Cost-Efficient Spatial Placement of Water Retention Sites (WRS) to Reduce Sediment in Le Sueur River Watershed,MN
MetadataShow full item record
Since the widespread European settlement, the Minnesota River Basin has undergone dramatic changes in hydrology. The resulting increases in streamflows and the erosion of near-channel features contribute a large amount of sediment to the downstream rivers. In spite of some hydrologic alterations caused by climate change, researchers like Schottler et al.(2014) indicated that it was the local land-use effect, such as artificial drainage, that mainly increase the streamflow in most of Minnesota River tributaries. A recent study by Mitchell (2015) showed that the establishment of Water Retention Sites (WRS) had significant effects on reducing peak flows and sediment loading rates in Le Sueur River Watershed, a subbasin of Minnesota River Basin, and therefore could be a feasible and effective strategy for sediment management. However, implementing WRS at all of the identified potential sites is obviously a cost-inefficient proposition. Ninety percent of areas of the Le Sueur River Watershed locate in the Western Corn Belt Plains Ecoregion with 82% under agricultural cultivation, which indicates significant opportunity costs associated with agricultural revenue. In addition, the negotiation with landowners to convert their land into wetlands can be encumbered and time-consuming. For the purpose of reducing the conflicts between sediment reduction and economic development in the Le Sueur River Watershed, this study focused on the cost-effective implementation of WRS by optimizing both the spatial distributions of WRS and the timing to switch land-use from agricultural cultivation to WRS, from the perspective of landowners facing uncertainty in agricultural net returns. The methods applied in this study include real options analysis and optimization. To better illustrate the opportunity costs of land conversion from agricultural cultivation to WRS, we utilized the real options model to examine the critical easement payment that would induce farmers to sign the leasing contract. Then we used the results of real options analysis to modify Hansen et al.(2015) wetland costs model to estimate the variable costs of WRS implementation. Two optimization models applied in the study were benefit-to-cost ratio ranking and spatial optimization. Based on the costs estimations and the sediment reduction coefficients, which are the meta-modelling results from Mitchell's (2015) simplified the hydrological model, we ranked all WRS according to their benefits (sediment reduction) relative to costs ratio for cost-efficient sites selection. In aware of the significance of the transaction costs, we built a spatial optimization model by developing “landowner clusters” for WRS cost-efficient spatial placement. Both of the benefit-to-cost ratio ranking model and the spatial optimization model displayed advantages in achieving economic and environmental objectives, compared with WRS strategies not paying careful attention to the implementation costs. But the spatial optimization could save the total costs more significantly than the benefit-to-cost ratio ranking. Our study would assist local stakeholders in designing sediment management policies cost-efficiently and achieving better results both economically and environmentally.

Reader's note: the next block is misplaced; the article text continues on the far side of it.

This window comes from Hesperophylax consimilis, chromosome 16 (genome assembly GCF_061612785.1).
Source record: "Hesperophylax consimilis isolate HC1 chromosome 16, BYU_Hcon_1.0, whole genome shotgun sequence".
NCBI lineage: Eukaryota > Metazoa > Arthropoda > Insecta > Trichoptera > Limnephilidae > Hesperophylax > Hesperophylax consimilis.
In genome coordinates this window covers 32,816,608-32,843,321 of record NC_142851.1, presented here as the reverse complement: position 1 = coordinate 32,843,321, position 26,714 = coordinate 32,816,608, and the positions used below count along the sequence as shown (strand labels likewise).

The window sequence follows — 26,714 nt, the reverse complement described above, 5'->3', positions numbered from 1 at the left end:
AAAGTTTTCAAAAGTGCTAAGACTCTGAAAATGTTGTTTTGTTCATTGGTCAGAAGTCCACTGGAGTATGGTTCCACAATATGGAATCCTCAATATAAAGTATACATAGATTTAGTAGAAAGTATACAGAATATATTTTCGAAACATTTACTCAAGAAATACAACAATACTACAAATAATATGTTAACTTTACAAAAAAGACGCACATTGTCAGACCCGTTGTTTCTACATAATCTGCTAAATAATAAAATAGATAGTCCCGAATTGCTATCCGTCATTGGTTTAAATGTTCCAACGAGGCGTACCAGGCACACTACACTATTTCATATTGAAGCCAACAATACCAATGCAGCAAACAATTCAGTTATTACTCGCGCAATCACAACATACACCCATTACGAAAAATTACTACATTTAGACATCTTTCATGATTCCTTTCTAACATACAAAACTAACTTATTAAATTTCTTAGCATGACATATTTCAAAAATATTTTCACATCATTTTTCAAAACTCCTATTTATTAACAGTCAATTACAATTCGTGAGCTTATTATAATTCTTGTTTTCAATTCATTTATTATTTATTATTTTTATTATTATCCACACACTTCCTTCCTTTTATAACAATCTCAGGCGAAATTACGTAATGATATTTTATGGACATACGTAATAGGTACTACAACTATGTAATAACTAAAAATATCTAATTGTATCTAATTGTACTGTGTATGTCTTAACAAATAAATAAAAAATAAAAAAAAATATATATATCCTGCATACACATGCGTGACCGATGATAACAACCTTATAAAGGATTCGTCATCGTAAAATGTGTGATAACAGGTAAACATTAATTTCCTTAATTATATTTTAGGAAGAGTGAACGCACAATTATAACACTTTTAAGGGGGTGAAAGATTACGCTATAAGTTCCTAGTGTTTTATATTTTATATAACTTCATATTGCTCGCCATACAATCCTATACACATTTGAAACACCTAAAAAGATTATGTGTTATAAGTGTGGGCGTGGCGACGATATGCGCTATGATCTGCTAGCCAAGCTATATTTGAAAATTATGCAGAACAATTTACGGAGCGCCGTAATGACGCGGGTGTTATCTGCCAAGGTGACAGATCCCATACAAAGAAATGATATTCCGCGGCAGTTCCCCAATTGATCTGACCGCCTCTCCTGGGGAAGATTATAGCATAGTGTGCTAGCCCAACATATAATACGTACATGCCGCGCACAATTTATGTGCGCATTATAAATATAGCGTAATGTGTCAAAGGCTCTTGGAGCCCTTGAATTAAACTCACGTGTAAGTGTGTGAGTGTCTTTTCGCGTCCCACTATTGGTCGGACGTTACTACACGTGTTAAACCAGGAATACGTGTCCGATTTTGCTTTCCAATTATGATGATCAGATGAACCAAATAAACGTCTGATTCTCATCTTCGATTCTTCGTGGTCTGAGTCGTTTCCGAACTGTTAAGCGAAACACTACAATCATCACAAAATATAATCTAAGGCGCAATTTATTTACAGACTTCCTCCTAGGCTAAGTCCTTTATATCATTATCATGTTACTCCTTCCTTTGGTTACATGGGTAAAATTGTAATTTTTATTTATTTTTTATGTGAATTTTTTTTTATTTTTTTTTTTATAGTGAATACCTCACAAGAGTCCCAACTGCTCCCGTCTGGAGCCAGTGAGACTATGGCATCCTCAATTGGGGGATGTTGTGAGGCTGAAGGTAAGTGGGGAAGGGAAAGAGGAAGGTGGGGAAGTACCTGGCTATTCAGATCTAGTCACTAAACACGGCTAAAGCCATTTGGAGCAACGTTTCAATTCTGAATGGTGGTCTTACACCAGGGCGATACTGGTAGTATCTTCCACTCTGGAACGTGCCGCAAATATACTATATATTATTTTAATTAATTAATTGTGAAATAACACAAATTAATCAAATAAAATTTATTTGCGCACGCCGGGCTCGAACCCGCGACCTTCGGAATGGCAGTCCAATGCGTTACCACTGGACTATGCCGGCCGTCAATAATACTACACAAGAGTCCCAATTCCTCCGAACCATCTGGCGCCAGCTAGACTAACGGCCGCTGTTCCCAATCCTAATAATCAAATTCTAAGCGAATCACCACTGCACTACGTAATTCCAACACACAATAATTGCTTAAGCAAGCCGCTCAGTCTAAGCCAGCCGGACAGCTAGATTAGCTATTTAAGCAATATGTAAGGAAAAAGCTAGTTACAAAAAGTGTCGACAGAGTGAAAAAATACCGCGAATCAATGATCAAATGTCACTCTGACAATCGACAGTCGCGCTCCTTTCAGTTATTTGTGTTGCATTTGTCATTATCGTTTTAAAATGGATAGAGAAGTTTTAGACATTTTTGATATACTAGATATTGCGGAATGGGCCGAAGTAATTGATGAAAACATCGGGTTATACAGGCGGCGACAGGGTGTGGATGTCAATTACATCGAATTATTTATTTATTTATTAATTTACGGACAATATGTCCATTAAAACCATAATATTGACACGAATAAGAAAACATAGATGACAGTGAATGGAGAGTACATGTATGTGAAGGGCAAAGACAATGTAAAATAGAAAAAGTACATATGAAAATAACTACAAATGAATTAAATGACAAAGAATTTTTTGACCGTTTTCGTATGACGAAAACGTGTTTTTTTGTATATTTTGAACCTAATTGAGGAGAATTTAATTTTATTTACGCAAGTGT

- Forestry